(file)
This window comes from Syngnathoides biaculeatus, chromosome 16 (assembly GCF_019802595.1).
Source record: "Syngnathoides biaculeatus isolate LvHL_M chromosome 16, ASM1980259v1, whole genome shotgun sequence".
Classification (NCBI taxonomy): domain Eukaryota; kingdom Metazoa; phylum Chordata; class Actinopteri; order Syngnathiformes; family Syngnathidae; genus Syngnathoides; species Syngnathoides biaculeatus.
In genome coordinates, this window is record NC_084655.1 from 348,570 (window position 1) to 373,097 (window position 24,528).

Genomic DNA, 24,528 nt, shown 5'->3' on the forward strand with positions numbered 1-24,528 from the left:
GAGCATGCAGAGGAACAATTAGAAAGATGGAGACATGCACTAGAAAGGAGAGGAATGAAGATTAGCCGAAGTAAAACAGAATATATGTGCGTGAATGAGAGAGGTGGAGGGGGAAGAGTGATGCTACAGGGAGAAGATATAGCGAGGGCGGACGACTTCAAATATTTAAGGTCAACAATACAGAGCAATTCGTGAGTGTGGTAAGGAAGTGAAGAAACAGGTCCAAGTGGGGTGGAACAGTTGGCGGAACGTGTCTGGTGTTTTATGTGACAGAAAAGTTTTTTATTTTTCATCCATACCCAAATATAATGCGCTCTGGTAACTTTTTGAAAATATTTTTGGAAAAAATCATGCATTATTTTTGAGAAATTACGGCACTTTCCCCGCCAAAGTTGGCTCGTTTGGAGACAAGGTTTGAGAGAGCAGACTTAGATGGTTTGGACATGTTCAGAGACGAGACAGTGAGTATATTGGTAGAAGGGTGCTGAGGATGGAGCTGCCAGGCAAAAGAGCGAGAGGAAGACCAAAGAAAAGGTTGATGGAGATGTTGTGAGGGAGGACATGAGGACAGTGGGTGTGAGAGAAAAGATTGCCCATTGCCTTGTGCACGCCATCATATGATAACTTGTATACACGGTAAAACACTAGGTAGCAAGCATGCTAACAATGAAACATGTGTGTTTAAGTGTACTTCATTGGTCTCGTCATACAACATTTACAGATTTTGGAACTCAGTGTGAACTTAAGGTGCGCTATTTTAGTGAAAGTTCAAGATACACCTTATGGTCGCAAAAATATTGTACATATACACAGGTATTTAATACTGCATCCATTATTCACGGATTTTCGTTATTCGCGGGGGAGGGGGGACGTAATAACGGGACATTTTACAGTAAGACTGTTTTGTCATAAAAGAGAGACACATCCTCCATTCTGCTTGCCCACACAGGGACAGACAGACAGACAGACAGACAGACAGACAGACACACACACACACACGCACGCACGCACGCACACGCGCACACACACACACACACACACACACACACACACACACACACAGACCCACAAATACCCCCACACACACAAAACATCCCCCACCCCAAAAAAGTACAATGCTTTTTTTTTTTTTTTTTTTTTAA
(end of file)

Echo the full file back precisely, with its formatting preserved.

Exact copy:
This window comes from Syngnathoides biaculeatus, chromosome 16 (assembly GCF_019802595.1).
Source record: "Syngnathoides biaculeatus isolate LvHL_M chromosome 16, ASM1980259v1, whole genome shotgun sequence".
Classification (NCBI taxonomy): domain Eukaryota; kingdom Metazoa; phylum Chordata; class Actinopteri; order Syngnathiformes; family Syngnathidae; genus Syngnathoides; species Syngnathoides biaculeatus.
In genome coordinates, this window is record NC_084655.1 from 348,570 (window position 1) to 373,097 (window position 24,528).

Genomic DNA, 24,528 nt, shown 5'->3' on the forward strand with positions numbered 1-24,528 from the left:
GAGCATGCAGAGGAACAATTAGAAAGATGGAGACATGCACTAGAAAGGAGAGGAATGAAGATTAGCCGAAGTAAAACAGAATATATGTGCGTGAATGAGAGAGGTGGAGGGGGAAGAGTGATGCTACAGGGAGAAGATATAGCGAGGGCGGACGACTTCAAATATTTAAGGTCAACAATACAGAGCAATTCGTGAGTGTGGTAAGGAAGTGAAGAAACAGGTCCAAGTGGGGTGGAACAGTTGGCGGAACGTGTCTGGTGTTTTATGTGACAGAAAAGTTTTTTATTTTTCATCCATACCCAAATATAATGCGCTCTGGTAACTTTTTGAAAATATTTTTGGAAAAAATCATGCATTATTTTTGAGAAATTACGGCACTTTCCCCGCCAAAGTTGGCTCGTTTGGAGACAAGGTTTGAGAGAGCAGACTTAGATGGTTTGGACATGTTCAGAGACGAGACAGTGAGTATATTGGTAGAAGGGTGCTGAGGATGGAGCTGCCAGGCAAAAGAGCGAGAGGAAGACCAAAGAAAAGGTTGATGGAGATGTTGTGAGGGAGGACATGAGGACAGTGGGTGTGAGAGAAAAGATTGCCCATTGCCTTGTGCACGCCATCATATGATAACTTGTATACACGGTAAAACACTAGGTAGCAAGCATGCTAACAATGAAACATGTGTGTTTAAGTGTACTTCATTGGTCTCGTCATACAACATTTACAGATTTTGGAACTCAGTGTGAACTTAAGGTGCGCTATTTTAGTGAAAGTTCAAGATACACCTTATGGTCGCAAAAATATTGTACATATACACAGGTATTTAATACTGCATCCATTATTCACGGATTTTCGTTATTCGCGGGGGAGGGGGGACGTAATAACGGGACATTTTACAGTAAGACTGTTTTGTCATAAAAGAGAGACACATCCTCCATTCTGCTTGCCCACACAGGGACAGACAGACAGACAGACAGACAGACAGACAGACACACACACACACACGCACGCACGCACGCACACGCGCACACACACACACACACACACACACACACACACACACACACAGACCCACAAATACCCCCACACACACAAAACATCCCCCACCCCAAAAAAGTACAATGCTTTTTTTTTTTTTTTTTTTTTAA